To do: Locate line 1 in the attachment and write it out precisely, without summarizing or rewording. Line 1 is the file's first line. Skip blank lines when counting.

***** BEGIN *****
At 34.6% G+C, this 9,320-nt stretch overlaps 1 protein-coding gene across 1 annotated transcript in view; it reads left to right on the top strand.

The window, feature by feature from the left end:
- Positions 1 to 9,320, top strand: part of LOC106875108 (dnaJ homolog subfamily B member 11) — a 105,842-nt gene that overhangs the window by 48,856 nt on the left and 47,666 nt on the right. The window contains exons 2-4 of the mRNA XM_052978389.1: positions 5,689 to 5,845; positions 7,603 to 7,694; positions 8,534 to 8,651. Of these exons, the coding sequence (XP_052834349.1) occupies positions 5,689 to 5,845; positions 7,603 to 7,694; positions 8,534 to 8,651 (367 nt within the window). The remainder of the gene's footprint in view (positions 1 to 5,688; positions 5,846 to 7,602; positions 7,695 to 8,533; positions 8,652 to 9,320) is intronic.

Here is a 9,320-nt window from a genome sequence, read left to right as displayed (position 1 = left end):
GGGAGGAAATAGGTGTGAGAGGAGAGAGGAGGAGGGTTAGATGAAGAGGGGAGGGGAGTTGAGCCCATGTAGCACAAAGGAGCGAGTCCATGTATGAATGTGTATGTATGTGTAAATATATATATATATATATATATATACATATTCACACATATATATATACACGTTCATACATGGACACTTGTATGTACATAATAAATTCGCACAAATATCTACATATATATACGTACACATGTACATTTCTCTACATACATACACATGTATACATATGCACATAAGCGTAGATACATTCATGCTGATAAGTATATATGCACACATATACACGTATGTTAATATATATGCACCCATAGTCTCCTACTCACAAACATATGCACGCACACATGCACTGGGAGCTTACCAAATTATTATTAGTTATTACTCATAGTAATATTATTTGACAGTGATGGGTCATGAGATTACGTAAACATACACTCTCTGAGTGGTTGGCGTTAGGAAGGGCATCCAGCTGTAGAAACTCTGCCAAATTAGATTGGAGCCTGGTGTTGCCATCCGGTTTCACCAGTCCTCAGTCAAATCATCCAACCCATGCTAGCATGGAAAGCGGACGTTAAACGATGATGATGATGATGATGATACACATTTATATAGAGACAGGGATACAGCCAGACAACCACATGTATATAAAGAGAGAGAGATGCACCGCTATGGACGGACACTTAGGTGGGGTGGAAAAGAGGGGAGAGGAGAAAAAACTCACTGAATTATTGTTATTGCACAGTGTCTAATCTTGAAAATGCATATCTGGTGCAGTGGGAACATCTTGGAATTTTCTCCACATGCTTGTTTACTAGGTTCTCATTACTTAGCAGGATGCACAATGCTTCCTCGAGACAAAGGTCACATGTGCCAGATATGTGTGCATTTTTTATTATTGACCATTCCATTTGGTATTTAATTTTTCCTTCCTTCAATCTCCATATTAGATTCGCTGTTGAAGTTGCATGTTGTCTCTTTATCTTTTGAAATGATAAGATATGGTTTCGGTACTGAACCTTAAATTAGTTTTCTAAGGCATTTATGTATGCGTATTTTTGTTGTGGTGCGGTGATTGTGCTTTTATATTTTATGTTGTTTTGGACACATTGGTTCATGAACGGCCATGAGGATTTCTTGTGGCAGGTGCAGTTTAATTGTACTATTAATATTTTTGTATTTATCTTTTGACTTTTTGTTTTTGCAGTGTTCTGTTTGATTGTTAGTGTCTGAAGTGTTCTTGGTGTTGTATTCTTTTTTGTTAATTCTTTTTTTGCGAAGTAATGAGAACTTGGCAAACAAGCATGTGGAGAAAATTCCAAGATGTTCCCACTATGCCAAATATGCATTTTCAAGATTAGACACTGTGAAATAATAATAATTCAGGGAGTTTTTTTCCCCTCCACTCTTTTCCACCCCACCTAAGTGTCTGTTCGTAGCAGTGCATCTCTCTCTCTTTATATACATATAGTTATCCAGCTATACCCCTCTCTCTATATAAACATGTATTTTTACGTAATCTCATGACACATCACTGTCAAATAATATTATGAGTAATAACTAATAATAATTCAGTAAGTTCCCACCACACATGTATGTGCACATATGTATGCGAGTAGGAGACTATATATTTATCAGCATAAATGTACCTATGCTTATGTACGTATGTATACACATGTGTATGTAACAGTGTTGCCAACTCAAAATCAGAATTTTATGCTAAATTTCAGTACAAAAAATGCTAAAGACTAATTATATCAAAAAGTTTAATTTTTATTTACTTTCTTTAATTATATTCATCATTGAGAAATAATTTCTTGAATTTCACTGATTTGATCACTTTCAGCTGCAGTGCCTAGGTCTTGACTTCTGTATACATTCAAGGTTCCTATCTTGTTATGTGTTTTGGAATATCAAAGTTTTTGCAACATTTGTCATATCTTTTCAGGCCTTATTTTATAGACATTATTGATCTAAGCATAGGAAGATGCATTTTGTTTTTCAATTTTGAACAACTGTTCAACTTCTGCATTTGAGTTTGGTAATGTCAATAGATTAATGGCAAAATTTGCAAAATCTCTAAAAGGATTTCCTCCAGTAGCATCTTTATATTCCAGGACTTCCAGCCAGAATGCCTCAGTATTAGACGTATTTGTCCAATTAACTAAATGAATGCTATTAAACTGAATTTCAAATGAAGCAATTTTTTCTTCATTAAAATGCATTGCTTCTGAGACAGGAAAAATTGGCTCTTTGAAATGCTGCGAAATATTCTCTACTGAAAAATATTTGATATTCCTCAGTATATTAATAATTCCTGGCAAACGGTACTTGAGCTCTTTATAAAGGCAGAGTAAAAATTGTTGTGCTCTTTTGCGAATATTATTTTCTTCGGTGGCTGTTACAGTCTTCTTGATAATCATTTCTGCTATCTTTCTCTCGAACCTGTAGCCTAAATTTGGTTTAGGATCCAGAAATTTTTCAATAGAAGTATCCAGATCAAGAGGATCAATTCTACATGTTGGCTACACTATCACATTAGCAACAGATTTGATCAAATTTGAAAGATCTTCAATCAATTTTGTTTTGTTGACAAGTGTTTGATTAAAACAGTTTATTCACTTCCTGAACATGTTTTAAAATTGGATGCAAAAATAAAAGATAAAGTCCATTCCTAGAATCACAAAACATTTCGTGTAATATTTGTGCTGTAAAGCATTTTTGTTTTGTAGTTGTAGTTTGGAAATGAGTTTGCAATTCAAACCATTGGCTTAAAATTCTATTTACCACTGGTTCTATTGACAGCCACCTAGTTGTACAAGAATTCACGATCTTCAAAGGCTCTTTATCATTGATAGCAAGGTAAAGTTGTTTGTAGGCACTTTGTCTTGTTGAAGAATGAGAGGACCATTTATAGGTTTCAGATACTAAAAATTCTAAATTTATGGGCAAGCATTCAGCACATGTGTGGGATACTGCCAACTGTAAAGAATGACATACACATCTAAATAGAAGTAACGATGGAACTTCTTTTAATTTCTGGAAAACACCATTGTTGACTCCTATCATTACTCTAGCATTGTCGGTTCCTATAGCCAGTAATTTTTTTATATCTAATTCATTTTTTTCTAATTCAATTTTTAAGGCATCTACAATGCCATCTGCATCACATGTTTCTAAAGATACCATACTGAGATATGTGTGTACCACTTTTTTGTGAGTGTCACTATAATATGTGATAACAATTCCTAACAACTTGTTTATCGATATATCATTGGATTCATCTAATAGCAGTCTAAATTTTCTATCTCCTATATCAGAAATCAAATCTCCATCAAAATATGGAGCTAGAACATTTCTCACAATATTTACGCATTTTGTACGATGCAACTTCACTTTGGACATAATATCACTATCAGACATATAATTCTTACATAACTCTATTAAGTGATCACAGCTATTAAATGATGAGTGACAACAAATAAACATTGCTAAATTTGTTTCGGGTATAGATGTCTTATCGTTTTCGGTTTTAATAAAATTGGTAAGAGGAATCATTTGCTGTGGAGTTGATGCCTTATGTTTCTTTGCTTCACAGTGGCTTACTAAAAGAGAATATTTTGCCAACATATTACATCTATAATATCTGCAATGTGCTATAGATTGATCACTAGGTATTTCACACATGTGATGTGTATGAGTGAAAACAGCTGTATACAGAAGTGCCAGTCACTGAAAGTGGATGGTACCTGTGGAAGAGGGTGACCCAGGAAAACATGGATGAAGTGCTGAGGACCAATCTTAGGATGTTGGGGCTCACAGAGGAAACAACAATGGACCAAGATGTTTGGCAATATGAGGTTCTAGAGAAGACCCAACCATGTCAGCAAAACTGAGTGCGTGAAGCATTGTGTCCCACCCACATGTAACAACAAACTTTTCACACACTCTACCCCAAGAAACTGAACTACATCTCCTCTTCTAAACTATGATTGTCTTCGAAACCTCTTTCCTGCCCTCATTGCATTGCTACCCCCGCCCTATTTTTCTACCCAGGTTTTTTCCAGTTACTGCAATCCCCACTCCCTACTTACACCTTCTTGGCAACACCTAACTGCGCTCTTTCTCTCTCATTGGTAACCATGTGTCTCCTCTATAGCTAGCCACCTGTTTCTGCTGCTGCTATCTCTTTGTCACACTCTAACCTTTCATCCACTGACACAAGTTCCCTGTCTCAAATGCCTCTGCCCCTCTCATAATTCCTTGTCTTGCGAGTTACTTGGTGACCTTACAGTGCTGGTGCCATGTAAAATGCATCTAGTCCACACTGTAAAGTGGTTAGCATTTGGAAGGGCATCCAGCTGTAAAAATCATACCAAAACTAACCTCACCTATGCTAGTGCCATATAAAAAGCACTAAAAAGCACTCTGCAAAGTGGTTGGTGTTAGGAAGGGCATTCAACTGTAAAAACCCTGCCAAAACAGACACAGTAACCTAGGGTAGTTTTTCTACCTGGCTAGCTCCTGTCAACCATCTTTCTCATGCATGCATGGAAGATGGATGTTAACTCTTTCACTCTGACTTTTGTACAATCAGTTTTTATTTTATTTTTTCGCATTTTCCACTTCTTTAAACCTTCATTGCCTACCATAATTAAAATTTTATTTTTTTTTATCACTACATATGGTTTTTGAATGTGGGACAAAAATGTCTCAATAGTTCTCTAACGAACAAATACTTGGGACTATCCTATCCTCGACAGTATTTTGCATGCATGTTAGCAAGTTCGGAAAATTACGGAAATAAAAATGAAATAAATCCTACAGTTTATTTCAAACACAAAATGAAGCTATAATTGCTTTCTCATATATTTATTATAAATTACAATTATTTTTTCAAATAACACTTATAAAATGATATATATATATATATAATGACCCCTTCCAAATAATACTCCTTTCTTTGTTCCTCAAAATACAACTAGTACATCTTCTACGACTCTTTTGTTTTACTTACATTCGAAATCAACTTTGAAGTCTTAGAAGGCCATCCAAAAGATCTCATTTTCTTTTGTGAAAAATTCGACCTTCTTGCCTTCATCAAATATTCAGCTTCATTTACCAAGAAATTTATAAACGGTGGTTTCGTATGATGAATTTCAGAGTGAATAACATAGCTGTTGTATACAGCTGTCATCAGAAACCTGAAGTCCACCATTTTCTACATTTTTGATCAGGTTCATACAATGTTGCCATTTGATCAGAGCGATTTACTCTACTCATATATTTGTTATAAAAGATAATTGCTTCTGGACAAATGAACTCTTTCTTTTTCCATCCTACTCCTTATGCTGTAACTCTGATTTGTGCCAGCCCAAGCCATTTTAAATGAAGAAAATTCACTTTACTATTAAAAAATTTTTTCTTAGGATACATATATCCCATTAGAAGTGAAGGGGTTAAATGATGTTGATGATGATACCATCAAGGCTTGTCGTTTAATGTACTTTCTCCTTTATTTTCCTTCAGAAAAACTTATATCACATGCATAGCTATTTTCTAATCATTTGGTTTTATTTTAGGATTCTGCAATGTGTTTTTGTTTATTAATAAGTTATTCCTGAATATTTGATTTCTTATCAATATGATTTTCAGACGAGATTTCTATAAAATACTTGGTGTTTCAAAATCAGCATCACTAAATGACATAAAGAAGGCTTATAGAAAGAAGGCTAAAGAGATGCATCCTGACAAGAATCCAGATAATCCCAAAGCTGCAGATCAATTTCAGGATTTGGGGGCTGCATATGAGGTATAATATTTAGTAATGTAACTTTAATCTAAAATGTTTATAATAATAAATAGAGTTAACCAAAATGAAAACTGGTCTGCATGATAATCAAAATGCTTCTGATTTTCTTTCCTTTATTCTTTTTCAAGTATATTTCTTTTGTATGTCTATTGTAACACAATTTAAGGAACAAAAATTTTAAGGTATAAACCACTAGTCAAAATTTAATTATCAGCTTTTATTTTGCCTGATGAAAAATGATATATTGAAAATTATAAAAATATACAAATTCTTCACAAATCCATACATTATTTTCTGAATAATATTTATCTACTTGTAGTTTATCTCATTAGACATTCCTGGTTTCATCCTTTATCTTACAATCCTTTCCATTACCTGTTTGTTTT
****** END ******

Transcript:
At 34.6% G+C, this 9,320-nt stretch overlaps 1 protein-coding gene across 1 annotated transcript in view; it reads left to right on the top strand.